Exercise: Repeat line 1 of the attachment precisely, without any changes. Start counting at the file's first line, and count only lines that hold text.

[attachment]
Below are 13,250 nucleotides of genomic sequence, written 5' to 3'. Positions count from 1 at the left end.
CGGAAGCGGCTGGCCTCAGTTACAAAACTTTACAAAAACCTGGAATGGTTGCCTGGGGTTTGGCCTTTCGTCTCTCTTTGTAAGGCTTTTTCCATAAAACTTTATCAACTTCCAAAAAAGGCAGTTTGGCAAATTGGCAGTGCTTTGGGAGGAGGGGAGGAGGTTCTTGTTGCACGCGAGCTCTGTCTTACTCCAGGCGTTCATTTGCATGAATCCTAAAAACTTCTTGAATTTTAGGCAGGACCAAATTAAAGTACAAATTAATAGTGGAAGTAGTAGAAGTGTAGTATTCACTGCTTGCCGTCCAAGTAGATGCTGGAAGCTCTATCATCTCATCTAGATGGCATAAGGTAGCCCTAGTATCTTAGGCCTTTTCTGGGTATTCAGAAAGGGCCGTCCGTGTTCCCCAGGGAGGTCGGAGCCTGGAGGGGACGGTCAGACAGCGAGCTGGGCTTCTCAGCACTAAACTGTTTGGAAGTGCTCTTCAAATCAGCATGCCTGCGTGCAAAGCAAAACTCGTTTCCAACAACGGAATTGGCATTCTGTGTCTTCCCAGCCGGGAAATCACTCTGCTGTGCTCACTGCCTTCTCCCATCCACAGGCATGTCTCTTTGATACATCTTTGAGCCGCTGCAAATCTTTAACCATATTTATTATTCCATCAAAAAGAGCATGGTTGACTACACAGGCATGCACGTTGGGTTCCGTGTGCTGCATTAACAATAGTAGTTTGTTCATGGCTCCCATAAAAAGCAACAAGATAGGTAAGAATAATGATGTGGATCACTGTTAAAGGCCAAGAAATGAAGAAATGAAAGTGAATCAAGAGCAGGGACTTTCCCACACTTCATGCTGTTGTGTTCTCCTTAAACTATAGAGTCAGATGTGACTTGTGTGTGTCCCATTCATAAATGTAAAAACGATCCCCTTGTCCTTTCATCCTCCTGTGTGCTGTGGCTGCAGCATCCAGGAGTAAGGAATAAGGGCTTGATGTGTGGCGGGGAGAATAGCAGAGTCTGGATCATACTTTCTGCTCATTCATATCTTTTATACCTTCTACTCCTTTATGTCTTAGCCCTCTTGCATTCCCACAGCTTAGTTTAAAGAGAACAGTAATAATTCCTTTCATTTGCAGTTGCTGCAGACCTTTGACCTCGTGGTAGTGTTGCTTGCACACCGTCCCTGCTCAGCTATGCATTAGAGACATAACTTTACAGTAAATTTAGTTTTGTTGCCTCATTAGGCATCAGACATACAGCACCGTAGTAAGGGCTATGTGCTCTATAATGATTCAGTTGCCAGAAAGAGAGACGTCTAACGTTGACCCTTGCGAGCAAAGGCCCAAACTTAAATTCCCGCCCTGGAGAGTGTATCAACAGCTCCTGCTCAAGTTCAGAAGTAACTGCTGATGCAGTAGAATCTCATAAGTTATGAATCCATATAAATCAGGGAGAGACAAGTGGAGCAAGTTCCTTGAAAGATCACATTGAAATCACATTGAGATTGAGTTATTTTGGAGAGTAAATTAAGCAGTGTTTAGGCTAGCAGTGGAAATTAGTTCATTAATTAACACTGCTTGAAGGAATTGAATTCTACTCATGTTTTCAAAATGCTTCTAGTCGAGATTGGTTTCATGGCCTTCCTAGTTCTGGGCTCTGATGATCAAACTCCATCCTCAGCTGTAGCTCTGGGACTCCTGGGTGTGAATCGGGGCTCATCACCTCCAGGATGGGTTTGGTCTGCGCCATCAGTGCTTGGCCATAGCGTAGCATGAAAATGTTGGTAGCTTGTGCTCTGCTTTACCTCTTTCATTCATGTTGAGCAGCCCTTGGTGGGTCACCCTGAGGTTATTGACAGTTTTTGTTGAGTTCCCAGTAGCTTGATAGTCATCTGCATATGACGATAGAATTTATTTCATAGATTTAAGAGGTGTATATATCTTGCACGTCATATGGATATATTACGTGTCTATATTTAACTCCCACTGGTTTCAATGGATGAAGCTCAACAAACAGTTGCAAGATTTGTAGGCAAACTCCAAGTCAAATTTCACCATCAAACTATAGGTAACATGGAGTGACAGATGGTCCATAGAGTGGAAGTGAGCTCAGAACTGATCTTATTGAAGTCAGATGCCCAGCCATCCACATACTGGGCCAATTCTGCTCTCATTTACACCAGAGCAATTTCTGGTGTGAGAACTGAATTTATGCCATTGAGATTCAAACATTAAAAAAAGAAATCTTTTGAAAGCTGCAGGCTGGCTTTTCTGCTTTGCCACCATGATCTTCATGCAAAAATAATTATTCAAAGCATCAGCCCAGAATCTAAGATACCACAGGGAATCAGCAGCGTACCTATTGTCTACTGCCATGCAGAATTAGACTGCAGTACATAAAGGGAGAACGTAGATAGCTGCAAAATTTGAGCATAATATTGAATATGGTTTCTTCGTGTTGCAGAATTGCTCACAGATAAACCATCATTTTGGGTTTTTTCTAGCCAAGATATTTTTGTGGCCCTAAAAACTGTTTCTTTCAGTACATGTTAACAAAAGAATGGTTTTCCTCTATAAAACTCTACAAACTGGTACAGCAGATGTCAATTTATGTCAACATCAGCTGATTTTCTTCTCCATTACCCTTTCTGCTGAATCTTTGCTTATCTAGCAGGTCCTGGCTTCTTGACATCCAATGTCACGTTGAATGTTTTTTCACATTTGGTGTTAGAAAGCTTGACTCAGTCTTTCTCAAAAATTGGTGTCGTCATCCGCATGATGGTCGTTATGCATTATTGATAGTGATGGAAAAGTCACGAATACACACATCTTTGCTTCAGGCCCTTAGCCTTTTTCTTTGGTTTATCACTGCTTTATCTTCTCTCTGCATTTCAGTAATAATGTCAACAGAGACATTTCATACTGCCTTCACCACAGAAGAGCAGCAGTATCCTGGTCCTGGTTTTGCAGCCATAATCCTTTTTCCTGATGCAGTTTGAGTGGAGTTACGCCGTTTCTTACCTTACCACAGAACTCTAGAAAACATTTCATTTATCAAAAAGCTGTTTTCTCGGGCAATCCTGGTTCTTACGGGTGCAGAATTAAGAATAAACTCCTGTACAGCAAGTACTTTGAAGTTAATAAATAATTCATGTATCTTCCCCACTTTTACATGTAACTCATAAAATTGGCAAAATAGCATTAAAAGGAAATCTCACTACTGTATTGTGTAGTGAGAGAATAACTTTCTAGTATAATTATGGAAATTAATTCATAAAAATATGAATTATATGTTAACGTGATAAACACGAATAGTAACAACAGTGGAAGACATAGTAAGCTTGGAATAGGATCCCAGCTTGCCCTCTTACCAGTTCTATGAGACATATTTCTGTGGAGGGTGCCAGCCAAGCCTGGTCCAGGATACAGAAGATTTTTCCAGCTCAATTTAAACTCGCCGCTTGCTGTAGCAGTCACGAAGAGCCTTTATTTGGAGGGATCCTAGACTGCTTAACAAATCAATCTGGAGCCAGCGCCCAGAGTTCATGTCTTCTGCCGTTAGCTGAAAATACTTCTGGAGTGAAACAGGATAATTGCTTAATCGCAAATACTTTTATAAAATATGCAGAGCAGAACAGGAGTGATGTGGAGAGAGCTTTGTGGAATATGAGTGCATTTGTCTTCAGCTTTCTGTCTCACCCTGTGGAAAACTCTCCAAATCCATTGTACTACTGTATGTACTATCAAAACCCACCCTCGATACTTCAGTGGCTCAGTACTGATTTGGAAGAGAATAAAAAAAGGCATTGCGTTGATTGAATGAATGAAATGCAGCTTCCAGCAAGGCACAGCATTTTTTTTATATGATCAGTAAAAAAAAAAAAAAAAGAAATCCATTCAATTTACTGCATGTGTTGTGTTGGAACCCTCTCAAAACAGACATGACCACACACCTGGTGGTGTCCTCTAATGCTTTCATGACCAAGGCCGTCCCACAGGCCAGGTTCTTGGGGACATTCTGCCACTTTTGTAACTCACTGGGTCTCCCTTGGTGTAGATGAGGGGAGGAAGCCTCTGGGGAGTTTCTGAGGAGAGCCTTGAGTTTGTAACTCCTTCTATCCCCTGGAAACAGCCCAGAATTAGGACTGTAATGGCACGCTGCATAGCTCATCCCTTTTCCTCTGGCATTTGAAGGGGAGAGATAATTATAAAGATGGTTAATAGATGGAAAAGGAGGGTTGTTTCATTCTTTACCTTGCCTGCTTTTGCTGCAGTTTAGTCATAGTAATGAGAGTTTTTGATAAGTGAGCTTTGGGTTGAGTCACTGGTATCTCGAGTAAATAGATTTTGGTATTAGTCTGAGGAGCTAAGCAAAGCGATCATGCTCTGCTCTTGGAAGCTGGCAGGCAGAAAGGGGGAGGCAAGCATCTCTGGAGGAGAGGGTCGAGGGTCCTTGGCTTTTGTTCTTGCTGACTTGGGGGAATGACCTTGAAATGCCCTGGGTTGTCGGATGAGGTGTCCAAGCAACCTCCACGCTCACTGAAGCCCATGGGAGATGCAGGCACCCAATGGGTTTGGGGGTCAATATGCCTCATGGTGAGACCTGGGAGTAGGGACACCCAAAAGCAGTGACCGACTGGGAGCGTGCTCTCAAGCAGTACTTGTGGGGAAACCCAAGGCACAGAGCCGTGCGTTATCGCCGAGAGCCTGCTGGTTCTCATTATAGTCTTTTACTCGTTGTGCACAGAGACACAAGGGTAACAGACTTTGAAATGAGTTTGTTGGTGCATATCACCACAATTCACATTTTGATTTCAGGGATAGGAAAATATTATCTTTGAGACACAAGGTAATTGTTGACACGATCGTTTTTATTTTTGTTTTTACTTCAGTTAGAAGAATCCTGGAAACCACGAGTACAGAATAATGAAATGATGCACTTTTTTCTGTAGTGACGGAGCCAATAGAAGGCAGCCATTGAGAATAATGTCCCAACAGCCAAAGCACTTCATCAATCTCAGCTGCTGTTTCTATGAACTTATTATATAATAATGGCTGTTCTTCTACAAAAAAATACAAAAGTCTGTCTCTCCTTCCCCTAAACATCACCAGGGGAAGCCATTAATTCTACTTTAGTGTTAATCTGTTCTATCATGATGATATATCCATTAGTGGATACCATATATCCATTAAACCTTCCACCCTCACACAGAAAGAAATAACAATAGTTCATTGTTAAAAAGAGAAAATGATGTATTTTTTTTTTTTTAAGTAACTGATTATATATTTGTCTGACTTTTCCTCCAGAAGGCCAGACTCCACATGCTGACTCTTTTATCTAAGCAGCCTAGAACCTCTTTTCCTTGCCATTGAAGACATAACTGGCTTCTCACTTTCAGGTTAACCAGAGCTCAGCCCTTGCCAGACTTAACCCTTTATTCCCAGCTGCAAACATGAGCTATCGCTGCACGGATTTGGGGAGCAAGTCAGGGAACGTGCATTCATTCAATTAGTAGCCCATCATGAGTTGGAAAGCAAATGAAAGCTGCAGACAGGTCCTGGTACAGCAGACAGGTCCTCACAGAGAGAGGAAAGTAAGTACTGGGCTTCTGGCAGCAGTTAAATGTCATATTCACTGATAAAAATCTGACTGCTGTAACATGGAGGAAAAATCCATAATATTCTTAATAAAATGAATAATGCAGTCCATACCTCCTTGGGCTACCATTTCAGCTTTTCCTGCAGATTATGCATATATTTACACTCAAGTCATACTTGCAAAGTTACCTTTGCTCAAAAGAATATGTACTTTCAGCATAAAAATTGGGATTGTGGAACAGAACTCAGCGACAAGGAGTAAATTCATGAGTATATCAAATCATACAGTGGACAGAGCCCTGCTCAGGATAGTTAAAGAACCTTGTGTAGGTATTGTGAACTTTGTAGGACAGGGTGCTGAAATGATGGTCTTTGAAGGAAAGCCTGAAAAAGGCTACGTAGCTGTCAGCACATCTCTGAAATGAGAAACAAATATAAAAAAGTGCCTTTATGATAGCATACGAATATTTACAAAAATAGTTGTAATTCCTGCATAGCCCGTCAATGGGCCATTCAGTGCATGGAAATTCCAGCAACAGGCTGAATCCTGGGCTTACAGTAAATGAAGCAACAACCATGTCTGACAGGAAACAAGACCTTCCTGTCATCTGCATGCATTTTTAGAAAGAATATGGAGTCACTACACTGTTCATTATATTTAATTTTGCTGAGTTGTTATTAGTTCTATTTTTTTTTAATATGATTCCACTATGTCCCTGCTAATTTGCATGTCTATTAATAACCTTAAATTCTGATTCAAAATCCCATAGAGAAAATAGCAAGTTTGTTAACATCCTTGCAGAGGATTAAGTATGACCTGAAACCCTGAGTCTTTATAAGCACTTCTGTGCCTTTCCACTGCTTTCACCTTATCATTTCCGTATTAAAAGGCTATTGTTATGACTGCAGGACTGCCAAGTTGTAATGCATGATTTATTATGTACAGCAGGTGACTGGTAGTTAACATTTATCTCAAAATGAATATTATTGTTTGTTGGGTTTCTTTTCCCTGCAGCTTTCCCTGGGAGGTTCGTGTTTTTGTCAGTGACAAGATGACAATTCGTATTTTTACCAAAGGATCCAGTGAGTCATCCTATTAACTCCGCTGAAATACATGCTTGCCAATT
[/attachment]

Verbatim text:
Below are 13,250 nucleotides of genomic sequence, written 5' to 3'. Positions count from 1 at the left end.